A time-lapse of a baby playing with toys. Source.
A remarkable characteristic of human intelligence is our ability to learn tasks
quickly. Most humans can learn reasonably complex skills like tool-use and
gameplay within just a few hours, and understand the basics after only a few
attempts. This suggests that data-efficient learning may be a meaningful part
of developing broader intelligence.
On the other hand, Deep Reinforcement Learning (RL) algorithms can achieve
superhuman performance on games like Atari, Starcraft, Dota, and Go, but
require large amounts of data to get there. Achieving superhuman performance on
Dota took over 10,000 human years of gameplay. Unlike simulation, skill
acquisition in the real-world is constrained to wall-clock time. In order to
see similar breakthroughs to AlphaGo in real-world settings, such as robotic
manipulation and autonomous vehicle navigation, RL algorithms need to be
data-efficient — they need to learn effective policies within a reasonable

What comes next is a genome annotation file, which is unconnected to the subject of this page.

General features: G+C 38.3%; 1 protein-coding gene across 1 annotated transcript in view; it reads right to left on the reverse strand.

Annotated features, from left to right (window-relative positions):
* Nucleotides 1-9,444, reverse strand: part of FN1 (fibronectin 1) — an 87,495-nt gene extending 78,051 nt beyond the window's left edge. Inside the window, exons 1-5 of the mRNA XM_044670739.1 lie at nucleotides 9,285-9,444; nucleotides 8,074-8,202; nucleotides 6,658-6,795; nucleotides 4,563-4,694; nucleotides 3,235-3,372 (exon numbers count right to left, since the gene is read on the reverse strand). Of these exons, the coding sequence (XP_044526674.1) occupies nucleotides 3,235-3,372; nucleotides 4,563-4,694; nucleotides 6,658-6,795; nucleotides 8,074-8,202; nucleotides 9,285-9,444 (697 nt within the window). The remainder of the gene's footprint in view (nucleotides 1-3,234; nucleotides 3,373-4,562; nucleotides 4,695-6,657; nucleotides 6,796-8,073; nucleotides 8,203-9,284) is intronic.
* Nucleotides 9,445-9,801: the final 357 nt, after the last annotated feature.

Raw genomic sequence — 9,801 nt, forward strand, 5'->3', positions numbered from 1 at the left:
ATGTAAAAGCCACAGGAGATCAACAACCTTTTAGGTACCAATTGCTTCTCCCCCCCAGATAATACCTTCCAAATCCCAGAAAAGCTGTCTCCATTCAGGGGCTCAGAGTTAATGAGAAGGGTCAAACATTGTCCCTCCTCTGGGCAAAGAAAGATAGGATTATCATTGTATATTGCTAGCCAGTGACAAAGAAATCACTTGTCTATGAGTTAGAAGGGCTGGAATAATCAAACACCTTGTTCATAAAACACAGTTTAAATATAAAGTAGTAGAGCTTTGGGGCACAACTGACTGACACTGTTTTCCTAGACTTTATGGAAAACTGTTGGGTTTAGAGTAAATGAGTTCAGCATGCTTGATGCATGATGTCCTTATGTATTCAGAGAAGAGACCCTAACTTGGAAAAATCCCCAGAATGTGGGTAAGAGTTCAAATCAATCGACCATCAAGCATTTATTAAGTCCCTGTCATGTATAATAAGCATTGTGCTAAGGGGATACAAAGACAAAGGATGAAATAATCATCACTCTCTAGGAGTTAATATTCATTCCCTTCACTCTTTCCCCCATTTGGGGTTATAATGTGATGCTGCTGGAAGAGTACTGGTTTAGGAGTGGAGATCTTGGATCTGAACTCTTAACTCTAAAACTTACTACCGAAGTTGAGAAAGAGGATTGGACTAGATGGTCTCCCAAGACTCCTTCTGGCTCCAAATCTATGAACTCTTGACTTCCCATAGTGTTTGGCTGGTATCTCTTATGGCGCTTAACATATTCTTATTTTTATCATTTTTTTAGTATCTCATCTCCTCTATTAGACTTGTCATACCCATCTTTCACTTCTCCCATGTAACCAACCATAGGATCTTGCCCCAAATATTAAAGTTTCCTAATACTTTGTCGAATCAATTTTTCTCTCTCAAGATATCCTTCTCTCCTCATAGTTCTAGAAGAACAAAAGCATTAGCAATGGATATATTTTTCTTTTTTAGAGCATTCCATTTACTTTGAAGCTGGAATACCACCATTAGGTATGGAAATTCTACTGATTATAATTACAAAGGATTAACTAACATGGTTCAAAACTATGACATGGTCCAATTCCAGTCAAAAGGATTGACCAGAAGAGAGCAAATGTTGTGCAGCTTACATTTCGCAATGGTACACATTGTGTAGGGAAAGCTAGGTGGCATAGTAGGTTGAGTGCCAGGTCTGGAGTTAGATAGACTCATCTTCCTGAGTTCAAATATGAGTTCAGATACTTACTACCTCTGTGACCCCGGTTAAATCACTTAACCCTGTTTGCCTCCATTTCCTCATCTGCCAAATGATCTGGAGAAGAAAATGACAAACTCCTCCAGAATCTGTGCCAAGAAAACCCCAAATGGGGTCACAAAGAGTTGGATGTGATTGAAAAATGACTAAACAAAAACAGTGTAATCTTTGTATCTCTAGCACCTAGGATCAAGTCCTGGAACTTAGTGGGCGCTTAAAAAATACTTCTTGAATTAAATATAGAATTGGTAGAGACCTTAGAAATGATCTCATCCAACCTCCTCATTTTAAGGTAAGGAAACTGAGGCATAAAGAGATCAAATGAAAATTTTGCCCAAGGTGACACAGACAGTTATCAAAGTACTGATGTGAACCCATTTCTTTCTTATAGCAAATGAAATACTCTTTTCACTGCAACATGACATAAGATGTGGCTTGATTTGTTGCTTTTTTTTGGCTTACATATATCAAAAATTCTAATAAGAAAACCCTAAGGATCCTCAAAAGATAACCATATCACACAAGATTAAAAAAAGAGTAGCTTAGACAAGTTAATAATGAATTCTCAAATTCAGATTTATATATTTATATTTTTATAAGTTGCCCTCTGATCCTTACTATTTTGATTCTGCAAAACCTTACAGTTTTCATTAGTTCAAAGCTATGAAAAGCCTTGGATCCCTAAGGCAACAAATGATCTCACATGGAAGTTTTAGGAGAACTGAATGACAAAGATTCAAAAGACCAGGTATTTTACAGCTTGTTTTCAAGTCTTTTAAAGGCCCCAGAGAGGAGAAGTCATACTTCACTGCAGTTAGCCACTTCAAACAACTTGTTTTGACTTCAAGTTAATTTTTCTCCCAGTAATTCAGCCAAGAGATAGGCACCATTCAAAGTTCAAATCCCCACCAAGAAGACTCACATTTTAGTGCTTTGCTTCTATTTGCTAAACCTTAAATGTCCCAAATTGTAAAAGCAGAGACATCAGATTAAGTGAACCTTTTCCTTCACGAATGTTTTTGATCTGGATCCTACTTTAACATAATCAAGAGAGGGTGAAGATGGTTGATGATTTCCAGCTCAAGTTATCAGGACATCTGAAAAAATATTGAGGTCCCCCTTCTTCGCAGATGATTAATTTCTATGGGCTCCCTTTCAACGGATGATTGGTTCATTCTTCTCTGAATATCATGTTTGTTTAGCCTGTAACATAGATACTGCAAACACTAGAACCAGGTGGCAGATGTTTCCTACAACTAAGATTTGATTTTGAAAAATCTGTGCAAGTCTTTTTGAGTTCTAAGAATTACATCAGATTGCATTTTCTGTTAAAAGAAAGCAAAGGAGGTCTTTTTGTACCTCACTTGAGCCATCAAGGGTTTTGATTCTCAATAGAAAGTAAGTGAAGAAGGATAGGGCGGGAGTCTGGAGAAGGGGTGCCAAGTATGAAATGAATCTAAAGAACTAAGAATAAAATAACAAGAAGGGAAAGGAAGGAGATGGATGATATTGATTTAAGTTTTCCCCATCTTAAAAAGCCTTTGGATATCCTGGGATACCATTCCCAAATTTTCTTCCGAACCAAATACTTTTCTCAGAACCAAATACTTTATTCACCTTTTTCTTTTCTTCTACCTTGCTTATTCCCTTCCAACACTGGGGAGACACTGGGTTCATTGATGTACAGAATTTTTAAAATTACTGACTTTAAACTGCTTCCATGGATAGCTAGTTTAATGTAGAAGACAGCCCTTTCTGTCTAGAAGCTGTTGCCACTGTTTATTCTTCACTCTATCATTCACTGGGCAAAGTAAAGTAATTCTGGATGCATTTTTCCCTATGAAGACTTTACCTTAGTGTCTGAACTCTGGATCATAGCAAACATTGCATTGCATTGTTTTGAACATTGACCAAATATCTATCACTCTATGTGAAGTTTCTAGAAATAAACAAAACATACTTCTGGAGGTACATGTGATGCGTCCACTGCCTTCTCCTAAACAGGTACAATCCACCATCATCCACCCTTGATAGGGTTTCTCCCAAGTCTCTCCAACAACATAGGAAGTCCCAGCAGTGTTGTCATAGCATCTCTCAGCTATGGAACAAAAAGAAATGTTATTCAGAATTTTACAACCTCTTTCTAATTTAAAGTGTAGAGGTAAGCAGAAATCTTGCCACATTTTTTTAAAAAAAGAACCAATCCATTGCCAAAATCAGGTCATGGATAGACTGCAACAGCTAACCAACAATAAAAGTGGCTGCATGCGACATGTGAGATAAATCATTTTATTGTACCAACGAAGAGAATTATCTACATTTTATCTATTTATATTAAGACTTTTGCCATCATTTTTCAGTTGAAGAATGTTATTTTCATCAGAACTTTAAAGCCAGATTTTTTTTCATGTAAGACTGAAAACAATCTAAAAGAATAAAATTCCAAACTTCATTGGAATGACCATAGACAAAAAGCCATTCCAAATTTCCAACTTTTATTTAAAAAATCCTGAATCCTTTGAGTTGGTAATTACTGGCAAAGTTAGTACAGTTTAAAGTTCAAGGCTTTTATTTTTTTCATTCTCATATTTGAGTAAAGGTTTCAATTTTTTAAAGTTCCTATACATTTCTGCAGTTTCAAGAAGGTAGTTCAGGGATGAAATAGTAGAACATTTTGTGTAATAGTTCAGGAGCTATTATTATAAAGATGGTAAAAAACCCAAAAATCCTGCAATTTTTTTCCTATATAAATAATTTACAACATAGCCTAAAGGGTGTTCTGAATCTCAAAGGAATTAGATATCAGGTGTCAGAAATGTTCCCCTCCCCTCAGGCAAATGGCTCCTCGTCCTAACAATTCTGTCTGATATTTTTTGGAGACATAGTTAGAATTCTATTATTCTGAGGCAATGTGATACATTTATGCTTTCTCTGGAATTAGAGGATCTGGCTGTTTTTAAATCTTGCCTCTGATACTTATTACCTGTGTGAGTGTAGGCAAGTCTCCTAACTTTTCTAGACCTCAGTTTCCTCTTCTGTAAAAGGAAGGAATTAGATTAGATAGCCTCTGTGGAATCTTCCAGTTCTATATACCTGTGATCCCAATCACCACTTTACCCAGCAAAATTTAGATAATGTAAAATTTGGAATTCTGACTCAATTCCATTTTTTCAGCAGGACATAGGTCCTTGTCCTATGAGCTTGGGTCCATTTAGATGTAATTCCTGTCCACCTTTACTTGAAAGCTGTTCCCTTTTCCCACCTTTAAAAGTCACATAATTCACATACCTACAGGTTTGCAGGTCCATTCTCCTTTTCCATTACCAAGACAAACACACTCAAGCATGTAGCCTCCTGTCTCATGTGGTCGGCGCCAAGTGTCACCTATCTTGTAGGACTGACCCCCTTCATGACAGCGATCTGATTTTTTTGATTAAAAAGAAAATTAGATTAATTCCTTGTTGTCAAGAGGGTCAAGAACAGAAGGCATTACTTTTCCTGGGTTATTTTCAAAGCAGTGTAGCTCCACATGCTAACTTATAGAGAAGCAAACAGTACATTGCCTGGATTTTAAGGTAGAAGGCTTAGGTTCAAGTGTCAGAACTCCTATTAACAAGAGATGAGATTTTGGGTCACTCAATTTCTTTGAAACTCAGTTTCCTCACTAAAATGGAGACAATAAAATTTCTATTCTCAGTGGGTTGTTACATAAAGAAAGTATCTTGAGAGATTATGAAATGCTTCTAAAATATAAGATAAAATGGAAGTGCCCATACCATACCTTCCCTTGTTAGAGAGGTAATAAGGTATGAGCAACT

amount of time.
To date, it has been commonly assumed that RL operating on coordinate state is
significantly more data-efficient than pixel-based RL. However, coordinate
state is just a human crafted representation of visual information. In
principle, if the environment is fully observable, we should also be able to
learn representations that capture the state.
Many neural network architectures that underlie various artificial intelligence systems today bear an interesting similarity to the early computers a century ago.
Just as early computers were specialized circuits for specific purposes like solving linear systems or cryptanalysis, so too does the trained neural network generally function as a specialized circuit for performing a specific task, with all parameters coupled together in the same global scope.
One might naturally wonder what it might take for learning systems to scale in complexity in the same way as programmed systems have.
And if the history of how abstraction enabled computer science to scale gives any indication, one possible place to start would be to consider what it means to build complex learning systems at multiple levels of abstraction, where each level of learning is the emergent consequence of learning from the layer below.
This post discusses our recent paper that introduces a framework for societal decision-making, a perspective on reinforcement learning through the lens of a self-organizing society of primitive agents.
We prove the optimality of an incentive mechanism for engineering the society to optimize a collective objective.